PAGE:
What Did Our Outrage at Justine Sacco Actually Accomplish?

It’s hard to write about the Justine Sacco saga without sounding somehow self-righteous and high-handed — which is appropriate, perhaps, given that that was the prevailing mood on Friday, a day on which no one was particularly keen to do anything at work and everyone was delighted to have a good old-fashioned Twitter storm to distract them. Sacco’s bewilderingly ill-advised tweet about AIDS was, in a quintessentially 21st-century way, the big story of the weekend — no mean feat, considering the last three days have seen the ongoing saga of Vladimir Putin’s compulsory “amnesty,” the specter of civil war in South Sudan, an ongoing purge in North Korea, and the arrival of the deadline to sign up for Obamacare. But shit, that stuff is difficult. It’s much easier just to pile on some random on the Internet.

Look, I’m not in any way defending Sacco. Even if I were inclined to do so — and I’m not — it’s not for me to do, because I don’t know her any more than you do. As Index on Censorship’s Padraig Reidy points out here, “The problem Justine Sacco has … is that you and I really have no idea who she is, apart from the woman who makes bad jokes on Twitter.” You have to be very careful what you say on the Internet, and especially on Twitter, because it’s going to be taken with zero context — and if you’re in PR and don’t understand that… well, you’ve got problems. And more to the point, context or not, Sacco’s tweet was indefensible, and it was inevitable that she got the arse from her job, a) for apparently being generally terrible and b) for being hilariously incompetent at PR, which is supposed to be her line of work.

That said, there was something somewhat unedifying about the spectacle of the entire Internet going after her. I’m not suggesting that the anger her tweet roused wasn’t merited — if you say dumb shit in a public forum, you have to expect to deal with public opinion. I’m not even referring to the sort of mob mentality that characterized the response to her tweet (which The Wrap’s Sharon Waxman, with nearly Sacco-esque cluelessness, referred to yesterday as a “lynch mob”). This being the Internet, some of the responses to Sacco’s joke were way out of line, but generally, if you’re going to make a joke that manages to combine racism, ignorance, and insensitivity in the space of 12 words, well, you have to expect disaster.

Still, some commentators have rushed to Sacco’s defense, or at least questioned the way events panned out, penning thinkpieces calling the whole affair “trial by social media” and “cyberbullying,” and the occasional writer has even pined for the good old days when you could get away with this shit. Let’s be clear: in the good old days, this stuff was said in private at dinner parties by people who’d deny in public that they could possibly hold any sort of prejudices against the help. If we live in a world where it’s a lot more difficult to get away with being an ignorant fool than it used to be, then good.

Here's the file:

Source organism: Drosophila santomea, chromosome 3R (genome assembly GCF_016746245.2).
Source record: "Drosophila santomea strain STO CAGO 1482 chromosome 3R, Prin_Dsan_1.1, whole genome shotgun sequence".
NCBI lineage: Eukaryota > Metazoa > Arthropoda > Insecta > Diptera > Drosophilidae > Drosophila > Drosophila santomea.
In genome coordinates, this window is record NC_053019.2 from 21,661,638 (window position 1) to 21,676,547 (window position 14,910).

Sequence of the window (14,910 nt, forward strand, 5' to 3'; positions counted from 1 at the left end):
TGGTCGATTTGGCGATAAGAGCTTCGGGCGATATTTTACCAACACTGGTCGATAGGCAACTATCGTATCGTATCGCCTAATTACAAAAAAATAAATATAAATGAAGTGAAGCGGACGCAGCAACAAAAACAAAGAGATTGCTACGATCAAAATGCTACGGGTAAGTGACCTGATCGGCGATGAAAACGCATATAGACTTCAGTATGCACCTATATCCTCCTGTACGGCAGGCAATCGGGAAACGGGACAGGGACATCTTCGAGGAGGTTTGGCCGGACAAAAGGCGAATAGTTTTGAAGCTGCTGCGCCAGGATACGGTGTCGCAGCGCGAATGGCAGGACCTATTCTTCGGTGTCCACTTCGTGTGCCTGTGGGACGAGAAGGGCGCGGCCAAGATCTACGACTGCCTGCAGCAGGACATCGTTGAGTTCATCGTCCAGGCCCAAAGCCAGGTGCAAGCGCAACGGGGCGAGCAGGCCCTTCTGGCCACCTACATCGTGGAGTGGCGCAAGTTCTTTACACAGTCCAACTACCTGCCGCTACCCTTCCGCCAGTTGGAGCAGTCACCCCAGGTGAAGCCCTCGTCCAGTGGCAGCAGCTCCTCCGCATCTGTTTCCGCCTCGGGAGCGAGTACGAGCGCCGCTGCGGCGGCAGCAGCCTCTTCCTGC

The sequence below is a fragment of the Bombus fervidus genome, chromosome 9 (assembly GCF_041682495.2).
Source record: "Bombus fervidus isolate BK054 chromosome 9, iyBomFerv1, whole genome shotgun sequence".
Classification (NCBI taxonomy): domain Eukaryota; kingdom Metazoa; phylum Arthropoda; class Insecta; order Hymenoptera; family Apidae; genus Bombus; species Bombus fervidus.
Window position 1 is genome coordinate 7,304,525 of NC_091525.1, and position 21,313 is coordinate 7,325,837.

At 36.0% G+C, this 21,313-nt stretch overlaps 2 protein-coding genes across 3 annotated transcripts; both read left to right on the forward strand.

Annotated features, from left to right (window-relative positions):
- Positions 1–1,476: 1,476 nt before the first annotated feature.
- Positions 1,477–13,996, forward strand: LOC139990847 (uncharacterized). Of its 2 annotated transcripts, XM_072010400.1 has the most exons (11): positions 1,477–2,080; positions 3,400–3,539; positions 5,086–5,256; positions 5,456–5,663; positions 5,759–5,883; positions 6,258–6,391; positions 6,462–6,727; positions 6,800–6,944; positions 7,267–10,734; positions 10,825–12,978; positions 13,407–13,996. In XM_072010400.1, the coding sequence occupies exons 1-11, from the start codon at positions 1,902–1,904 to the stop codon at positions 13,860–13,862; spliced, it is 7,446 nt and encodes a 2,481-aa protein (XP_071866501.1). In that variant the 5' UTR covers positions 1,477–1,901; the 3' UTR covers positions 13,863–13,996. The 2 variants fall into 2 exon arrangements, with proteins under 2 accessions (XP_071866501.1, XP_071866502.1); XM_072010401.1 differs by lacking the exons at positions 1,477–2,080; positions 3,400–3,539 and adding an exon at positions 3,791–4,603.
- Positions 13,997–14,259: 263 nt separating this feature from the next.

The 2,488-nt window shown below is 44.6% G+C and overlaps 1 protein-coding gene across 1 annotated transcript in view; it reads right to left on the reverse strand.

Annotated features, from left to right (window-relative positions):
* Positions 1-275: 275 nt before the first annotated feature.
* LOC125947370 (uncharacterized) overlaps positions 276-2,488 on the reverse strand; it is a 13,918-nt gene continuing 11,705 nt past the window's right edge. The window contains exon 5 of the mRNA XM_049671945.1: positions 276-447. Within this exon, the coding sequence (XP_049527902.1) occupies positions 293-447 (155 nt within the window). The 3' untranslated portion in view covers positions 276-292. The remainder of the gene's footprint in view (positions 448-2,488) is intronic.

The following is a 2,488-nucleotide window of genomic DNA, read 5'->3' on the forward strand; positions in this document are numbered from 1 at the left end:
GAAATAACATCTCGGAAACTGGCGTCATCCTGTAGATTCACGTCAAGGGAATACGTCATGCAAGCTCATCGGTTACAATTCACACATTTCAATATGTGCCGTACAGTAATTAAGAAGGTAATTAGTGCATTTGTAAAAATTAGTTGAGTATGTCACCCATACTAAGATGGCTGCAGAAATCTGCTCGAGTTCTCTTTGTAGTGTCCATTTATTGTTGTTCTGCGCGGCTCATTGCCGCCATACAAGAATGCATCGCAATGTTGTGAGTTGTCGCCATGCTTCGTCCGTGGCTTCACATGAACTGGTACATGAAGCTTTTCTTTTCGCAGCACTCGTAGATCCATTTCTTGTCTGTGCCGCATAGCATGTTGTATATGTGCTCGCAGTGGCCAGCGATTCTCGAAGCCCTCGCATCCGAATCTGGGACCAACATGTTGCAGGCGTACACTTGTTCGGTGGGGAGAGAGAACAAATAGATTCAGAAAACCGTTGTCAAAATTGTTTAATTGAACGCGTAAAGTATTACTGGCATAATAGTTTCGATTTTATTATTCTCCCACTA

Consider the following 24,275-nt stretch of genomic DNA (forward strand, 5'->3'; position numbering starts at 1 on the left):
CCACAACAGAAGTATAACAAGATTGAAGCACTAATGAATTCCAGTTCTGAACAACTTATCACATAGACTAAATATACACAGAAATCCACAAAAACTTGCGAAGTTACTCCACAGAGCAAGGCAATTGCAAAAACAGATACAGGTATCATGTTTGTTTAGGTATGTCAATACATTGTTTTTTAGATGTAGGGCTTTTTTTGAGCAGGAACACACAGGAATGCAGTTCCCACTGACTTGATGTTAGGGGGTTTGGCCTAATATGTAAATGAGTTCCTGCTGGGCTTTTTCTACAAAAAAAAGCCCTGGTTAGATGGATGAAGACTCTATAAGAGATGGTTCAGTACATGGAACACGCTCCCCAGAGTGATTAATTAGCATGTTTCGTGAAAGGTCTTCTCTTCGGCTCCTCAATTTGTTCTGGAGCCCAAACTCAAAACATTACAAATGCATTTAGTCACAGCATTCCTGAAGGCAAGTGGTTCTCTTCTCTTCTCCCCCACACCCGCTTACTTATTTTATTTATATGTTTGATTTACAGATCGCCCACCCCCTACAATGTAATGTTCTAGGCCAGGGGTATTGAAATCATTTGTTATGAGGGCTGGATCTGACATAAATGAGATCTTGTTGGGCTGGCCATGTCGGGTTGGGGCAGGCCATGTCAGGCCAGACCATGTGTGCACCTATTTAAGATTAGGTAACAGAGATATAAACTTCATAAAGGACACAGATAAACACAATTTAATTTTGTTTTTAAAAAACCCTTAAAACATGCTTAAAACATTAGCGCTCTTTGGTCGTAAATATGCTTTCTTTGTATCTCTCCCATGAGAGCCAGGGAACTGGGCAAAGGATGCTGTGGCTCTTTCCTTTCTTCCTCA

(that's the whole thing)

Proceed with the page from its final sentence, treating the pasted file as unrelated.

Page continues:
No, the thing that bothers me here is the idea that taking up your virtual pitchfork and calling for Justine Sacco to get dragged into the Internet town square constitutes doing something positive and meaningful. It’s all very well to feel that you’re fighting the good fight against racism and ignorance by marshaling your righteous outrage in 140 characters or less, but really, the end result here is that… one fundamentally insignificant PR type at a company that owns a bunch of silly Internet brands has lost her job.

In this respect, Waxman had a point when she observed that “the mob… just likes to point and jeer and wallow in the fact that someone else gets to be the object of ridicule.” This is true, because there’s a very strong awareness, I think, that with one ill-advised tweet, it could be you. Sure, you’re probably never going to tweet anything as awful as what Sacco said — at least, I hope you aren’t — but who hasn’t said something on Twitter that they’ve looked back on later and thought, “Ugh, maybe that wasn’t such a great idea”? And who didn’t breathe at least a little internal sigh of relief that it wasn’t their tweet that Gawker picked up on a slow news day?

It’s this, perhaps, that lies at least partly behind what South African writer Tauriq Moosa calls the Internet’s “default to hate” in an excellent essay about the Sacco incident. People love to elevate themselves by comparison to others — it’s why the general public laps up gossip about celebrities, why we revel in scandal and sanctimony. It’s why people are generally so judgmental — and why a lot of the response to the Sacco affair wasn’t: “Hey, she’s terrible.” It was “Hey, I’m better than her.”

And now everyone is about to go on vacation, and in a couple of days the whole thing will be forgotten. AIDS will still be an ongoing disaster in sub-Saharan Africa. Racist, stupid people will still be racist and stupid. What’s changed? What did it all mean? Nothing for anyone except Justine Sacco, really. And even for her, all that’s most likely changed is that a) she’s looking for work and b) she won’t be back on Twitter in a hurry. As Moosa observes, “Very little that’s unique is gained by leaping on the moral bandwagon against her here… your voice probably won’t be the one that finally ‘makes’ her change her mind [if] she is a fully-fledged racist.”

When I started this piece, I googled “Justine Sacco” and got 230 million results. Two hundred and thirty million. And now that I’m finishing it an hour or so later, I googled her again to quickly check on that figure… to find that it’s risen to 249 million. Imagine what 249 million people looks like. And then imagine that every one of those people who took the five seconds to tweet something “witty” about Sacco also took five more seconds to, say, donate $5 to an AIDS charity. Then we might have actually achieved something.